AFP was then joined by Jason and the third performer of the evening, a man named Sxip Shirey. (It will be easier if you pretend it’s spelled “skip.”) They played “Electric Blanket” (accompanied by Sxip on some random bell contraption) and then AFP and Jason disappeared and it was time for Sxip to perform.
Sxip Shirey was the surprise of my evening. I’d never heard of him and had no idea what to expect, but now I’m in love. He’s part circus, part musician, part storyteller, part hair, and all awesome. He’s one of those “makes music with random stuff” guys, and his tools included bells, a train whistle, a police siren, a harmonica (on which he appeared to be beatboxing) and some foot-pedal-thing that did strange and amazing things to his microphone.
This is not the greatest video, but it’s my favorite song that he played:
His new CD went on sale yesterday. BUY IT!
So then after a brief break the twins came on.
The twins are pretty amazing.
It’s really kind of difficult to describe the show. It was part story/play (Sxip was the ringmaster-type, blatantly exploiting the twins), part cabaret, part puppet show. Each twin played one half of an instrument—they each played one hand of a piano, or one hand of the guitar, or ukulele, or accordion. (The accordion may have actually been all Jason the Left Twin, I wasn’t at a great angle.) It’s been years since I’ve played music, but that seems really difficult. The music is the sort of oddball thing you would expect from people who are pretending to be conjoined twins a band discovered by Amanda F. Palmer and Jason Webley. Each song is really a different genre, but it all seems to tie together pretty well. And the show is great. It feels very circus-freaky: “come into my tent and see this great freak of nature!”
There were a lot of little things that made the show even more genius. For instance, the “waiting for the show to start” music consisted of lots of songs about sisters (that Eurythmics song) and being close and being apart—and at least one song that was by Evelyn Evelyn. (I only remember Happy Birthday, but I think there might have been more.) It was brilliant.
Some things didn’t go quite so well, of course, since it was the first time this show had ever been performed. Jason seemed to have some trouble remembering some of the Evelyn Evelyn lyrics, and AFP kept almost cracking up, but as she said during her set, “anything that goes wrong tonight we can just call ‘charming.'” (That is a very rough paraphrase.) The show seemed to end slightly too mellow (this was pointed out by a couple of people in the Q&A session at the end) especially because they’d teased us by playing the opening to “Poker Face.” And there were a few tech issues. But everything was just opening-night kinks, which will probably be fixed over the course of the next few performances.
The entire thing was amazing.
I’m pretty sure the show is sold out, like, everywhere, but I hereby give you permission to find someone with a ticket and murder and/or maim him/her. Sometimes art is worth it.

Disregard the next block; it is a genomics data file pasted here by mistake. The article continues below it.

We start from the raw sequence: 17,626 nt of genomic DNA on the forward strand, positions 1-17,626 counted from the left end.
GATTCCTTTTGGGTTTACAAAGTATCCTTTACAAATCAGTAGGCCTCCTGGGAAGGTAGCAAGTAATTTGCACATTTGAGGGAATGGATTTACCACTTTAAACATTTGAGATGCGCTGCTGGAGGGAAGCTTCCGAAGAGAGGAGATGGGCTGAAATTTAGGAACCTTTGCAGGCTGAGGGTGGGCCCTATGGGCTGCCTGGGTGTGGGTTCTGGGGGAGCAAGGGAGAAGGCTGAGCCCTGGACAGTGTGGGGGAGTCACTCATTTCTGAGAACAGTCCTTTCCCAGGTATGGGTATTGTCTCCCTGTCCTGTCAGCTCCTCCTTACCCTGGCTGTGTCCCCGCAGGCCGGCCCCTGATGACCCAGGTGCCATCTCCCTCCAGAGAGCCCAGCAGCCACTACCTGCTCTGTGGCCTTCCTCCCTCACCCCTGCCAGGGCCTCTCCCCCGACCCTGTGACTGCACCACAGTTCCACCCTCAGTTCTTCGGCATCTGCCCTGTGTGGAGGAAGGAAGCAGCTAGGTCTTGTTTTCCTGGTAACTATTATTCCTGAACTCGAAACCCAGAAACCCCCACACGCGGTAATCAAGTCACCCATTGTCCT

SHE ANNOUNCED AT THE END
They’re ending their tour HERE in BOSTON in JUNE at my favorite venue the House of Blues! Tickets aren’t on sale yet, but stay tuned. They’ve promised that it will be total extravaganza and that they’ll have perfected the show (possibly making it entirely different) and I am super super excited.
There is my very very long review of the first ever show by Evelyn Evelyn. Thanks again, AFP.
So let’s see if I can adequately describe this weekend I had.
First, a reminder: Enter to win Suzanne Young’s debut, THE NAUGHTY LIST! I was with her at her first signing yesterday, at the SCBWI conference in New York, and the book SOLD OUT. Here’s a pic of Suz IN ACTION:
I’ll be drawing a name Wednesday night. (I don’t remember what day I said in the original post, but I am hereby declaring it to be Wednesday.)
So yes, SCBWI.
It was everything I could have hoped for and more. First, Sophie and I prepared for our big surprise entrance—Naughty List shirts! We didn’t quite bring Suzanne to tears (which was my ultimate evil goal) but I like to think we came close. Here we are with our shiny new signed copies:
So we spent the first day hanging around with Suz while she did her awesome conference blogger thing. Afterwards, Soph and I hiked back to our hotel through the bitter bitter cold, stopping partway to enjoy some classic NY diner food. Yummmm.
Sunday was just me, because Sophie had to go home to “go to school” or some BS like that. I spent the afternoon with Suz while she did her first ever book signing. People loved her! And there were so many who were so upset when the book was gone. THEN, I ended up at lunch with some truly fantastic people who I am going to keep anonymous so I don’t feel like a name-dropping heel. But wow, I felt like a rockstar.
Unfortunately, come mid-afternoon it was time to catch the sketchy Chinatown bus home. Nobody was having phone sex this time, so it was a much more enjoyable ride than the last time I took Lucky Star to New York. (At least, for me.)
So. A couple of things I took away from SCBWI:
1. I want to be a writer. The conference basically reignited my desire. Being around writers and industry people in general is always a good spark, but I think this time it just made it… tangible? somehow. Like, oh yeah, THIS is the dream you’re shooting for, Grace. It is real, it doesn’t just happen to people in the movies.
2. The authors I had lunch with gave me some reassuring words about heavy subject matter in YA fiction, and I was just generally encouraged to keep going. It was wonderful.
3. I really want to go to SCBWI LA. Can I afford this? Probably not. Can I dream? Yes.
So, thank you to everyone I met who was so awesome, especially to Suzanne. I had a truly fantastic weekend.